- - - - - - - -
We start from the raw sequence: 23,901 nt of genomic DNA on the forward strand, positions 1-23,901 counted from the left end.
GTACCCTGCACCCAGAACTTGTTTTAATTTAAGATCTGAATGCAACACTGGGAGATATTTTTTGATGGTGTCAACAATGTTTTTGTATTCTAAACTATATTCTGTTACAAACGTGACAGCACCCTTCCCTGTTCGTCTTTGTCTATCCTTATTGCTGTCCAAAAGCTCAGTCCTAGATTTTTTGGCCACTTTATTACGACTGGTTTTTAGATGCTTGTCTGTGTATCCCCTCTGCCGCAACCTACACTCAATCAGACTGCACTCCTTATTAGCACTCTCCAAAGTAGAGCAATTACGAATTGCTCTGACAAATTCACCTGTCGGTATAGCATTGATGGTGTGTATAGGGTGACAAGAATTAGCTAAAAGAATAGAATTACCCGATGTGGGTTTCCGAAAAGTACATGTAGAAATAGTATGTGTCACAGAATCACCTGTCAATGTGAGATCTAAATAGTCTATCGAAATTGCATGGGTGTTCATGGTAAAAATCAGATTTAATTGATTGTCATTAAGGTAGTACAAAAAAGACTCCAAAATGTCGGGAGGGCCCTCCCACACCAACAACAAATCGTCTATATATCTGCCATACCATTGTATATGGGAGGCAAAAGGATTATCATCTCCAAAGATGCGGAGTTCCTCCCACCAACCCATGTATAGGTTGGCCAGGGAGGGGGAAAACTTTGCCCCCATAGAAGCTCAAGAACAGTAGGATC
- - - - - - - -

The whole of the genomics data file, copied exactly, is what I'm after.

We start from the raw sequence: 23,901 nt of genomic DNA on the forward strand, positions 1-23,901 counted from the left end.
GTACCCTGCACCCAGAACTTGTTTTAATTTAAGATCTGAATGCAACACTGGGAGATATTTTTTGATGGTGTCAACAATGTTTTTGTATTCTAAACTATATTCTGTTACAAACGTGACAGCACCCTTCCCTGTTCGTCTTTGTCTATCCTTATTGCTGTCCAAAAGCTCAGTCCTAGATTTTTTGGCCACTTTATTACGACTGGTTTTTAGATGCTTGTCTGTGTATCCCCTCTGCCGCAACCTACACTCAATCAGACTGCACTCCTTATTAGCACTCTCCAAAGTAGAGCAATTACGAATTGCTCTGACAAATTCACCTGTCGGTATAGCATTGATGGTGTGTATAGGGTGACAAGAATTAGCTAAAAGAATAGAATTACCCGATGTGGGTTTCCGAAAAGTACATGTAGAAATAGTATGTGTCACAGAATCACCTGTCAATGTGAGATCTAAATAGTCTATCGAAATTGCATGGGTGTTCATGGTAAAAATCAGATTTAATTGATTGTCATTAAGGTAGTACAAAAAAGACTCCAAAATGTCGGGAGGGCCCTCCCACACCAACAACAAATCGTCTATATATCTGCCATACCATTGTATATGGGAGGCAAAAGGATTATCATCTCCAAAGATGCGGAGTTCCTCCCACCAACCCATGTATAGGTTGGCCAGGGAGGGGGAAAACTTTGCCCCCATAGAAGCTCAAGAACAGTAGGATC